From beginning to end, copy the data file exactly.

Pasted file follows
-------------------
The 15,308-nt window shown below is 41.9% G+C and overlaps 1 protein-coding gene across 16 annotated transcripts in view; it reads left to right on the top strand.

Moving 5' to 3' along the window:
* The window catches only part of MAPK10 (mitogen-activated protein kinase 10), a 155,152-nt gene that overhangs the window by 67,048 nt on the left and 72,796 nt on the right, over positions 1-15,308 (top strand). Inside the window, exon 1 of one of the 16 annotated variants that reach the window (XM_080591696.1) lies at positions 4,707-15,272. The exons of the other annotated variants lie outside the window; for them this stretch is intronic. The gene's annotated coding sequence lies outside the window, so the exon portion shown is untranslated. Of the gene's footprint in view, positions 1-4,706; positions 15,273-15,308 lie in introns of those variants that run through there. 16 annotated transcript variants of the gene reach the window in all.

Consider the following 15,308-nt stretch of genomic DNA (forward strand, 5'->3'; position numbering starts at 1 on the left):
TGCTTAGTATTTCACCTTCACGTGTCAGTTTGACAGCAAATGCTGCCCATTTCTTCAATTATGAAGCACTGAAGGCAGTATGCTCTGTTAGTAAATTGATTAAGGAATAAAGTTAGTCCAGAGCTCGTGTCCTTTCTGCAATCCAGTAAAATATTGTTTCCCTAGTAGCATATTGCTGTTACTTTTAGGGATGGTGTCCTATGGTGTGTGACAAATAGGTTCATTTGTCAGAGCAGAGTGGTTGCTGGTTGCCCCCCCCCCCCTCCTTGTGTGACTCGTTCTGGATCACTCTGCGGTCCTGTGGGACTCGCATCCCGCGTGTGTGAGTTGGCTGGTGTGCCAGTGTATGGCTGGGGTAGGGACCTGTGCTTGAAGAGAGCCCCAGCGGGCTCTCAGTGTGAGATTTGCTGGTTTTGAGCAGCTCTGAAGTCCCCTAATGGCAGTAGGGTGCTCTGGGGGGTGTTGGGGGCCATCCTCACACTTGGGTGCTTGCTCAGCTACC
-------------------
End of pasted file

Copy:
The 15,308-nt window shown below is 41.9% G+C and overlaps 1 protein-coding gene across 16 annotated transcripts in view; it reads left to right on the top strand.

Moving 5' to 3' along the window:
* The window catches only part of MAPK10 (mitogen-activated protein kinase 10), a 155,152-nt gene that overhangs the window by 67,048 nt on the left and 72,796 nt on the right, over positions 1-15,308 (top strand). Inside the window, exon 1 of one of the 16 annotated variants that reach the window (XM_080591696.1) lies at positions 4,707-15,272. The exons of the other annotated variants lie outside the window; for them this stretch is intronic. The gene's annotated coding sequence lies outside the window, so the exon portion shown is untranslated. Of the gene's footprint in view, positions 1-4,706; positions 15,273-15,308 lie in introns of those variants that run through there. 16 annotated transcript variants of the gene reach the window in all.

Consider the following 15,308-nt stretch of genomic DNA (forward strand, 5'->3'; position numbering starts at 1 on the left):
TGCTTAGTATTTCACCTTCACGTGTCAGTTTGACAGCAAATGCTGCCCATTTCTTCAATTATGAAGCACTGAAGGCAGTATGCTCTGTTAGTAAATTGATTAAGGAATAAAGTTAGTCCAGAGCTCGTGTCCTTTCTGCAATCCAGTAAAATATTGTTTCCCTAGTAGCATATTGCTGTTACTTTTAGGGATGGTGTCCTATGGTGTGTGACAAATAGGTTCATTTGTCAGAGCAGAGTGGTTGCTGGTTGCCCCCCCCCCCCTCCTTGTGTGACTCGTTCTGGATCACTCTGCGGTCCTGTGGGACTCGCATCCCGCGTGTGTGAGTTGGCTGGTGTGCCAGTGTATGGCTGGGGTAGGGACCTGTGCTTGAAGAGAGCCCCAGCGGGCTCTCAGTGTGAGATTTGCTGGTTTTGAGCAGCTCTGAAGTCCCCTAATGGCAGTAGGGTGCTCTGGGGGGTGTTGGGGGCCATCCTCACACTTGGGTGCTTGCTCAGCTACC